Kisumu — Life is slowly returning to the lakeside city of Kisumu on the second day of protests called by Azimio over the high cost of living.
Whereas vehicles have kept off the roads, cyclists and those on foot could be seen walking along the major roads.
Some businesses have opened up but not at the Central Business District (CBD), where only banks are operating but no clients could be seen inside the banking halls.
Women selling vegetables, onions, tomatoes and those preparing chapatis by the roadsides dotted the areas of Kondele, Nyamasaria, Nyalenda, and Manyatta amongst other areas.
“These are the stocks left, which I am selling,” said Jane Akinyi, a tomato vendor.
Akinyi like other traders are unable to get new stock due to the ongoing demonstrations, which has prevented lorries transporting fresh produce to the city.
A few traders were spotted at the Kibuye open air market, with customers streaming in to replenish their stock for selling and household consumption.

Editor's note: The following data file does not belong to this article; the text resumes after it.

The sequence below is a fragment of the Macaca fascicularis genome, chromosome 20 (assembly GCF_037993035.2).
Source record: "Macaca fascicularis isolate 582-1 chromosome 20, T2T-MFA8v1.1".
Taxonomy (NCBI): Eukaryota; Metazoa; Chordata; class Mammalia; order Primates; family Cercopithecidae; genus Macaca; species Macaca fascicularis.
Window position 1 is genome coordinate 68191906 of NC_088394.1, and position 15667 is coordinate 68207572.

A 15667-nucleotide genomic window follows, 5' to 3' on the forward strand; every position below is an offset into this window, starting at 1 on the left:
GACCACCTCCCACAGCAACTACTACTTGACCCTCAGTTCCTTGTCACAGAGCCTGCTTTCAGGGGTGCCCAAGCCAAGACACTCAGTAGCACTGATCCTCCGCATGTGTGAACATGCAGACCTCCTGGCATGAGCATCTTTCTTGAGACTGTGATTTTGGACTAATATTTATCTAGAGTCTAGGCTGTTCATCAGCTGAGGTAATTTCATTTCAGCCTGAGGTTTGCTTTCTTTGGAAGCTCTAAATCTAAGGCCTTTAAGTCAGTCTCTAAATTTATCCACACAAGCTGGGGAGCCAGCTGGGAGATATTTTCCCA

Majority of those who opened up their businesses say they are on the look out to close up should the demonstrators start engaging police officers.
“My eyes and ears are out, I will fold up what I am selling should the situation turn ugly,” said Jamila Amina, selling vegetables at the bus terminus.
Roads however remain barricaded by stones as young people charge some coins to allow those on cycles to pass.
Police officers are stationed at key strategic areas in case the protestors attempt to march through the streets.
A former Member of the County Assembly representing Railways ward Isiah Onyango noted that lack of leadership has caused the start of demonstrations for the second day.
Onyango says police through intimidations have caused fear among elected leaders, who have vanished from the people.
“The people are now left wandering, they engage the police because there is no leadership to tell them what peaceful demonstrations entails,” he said.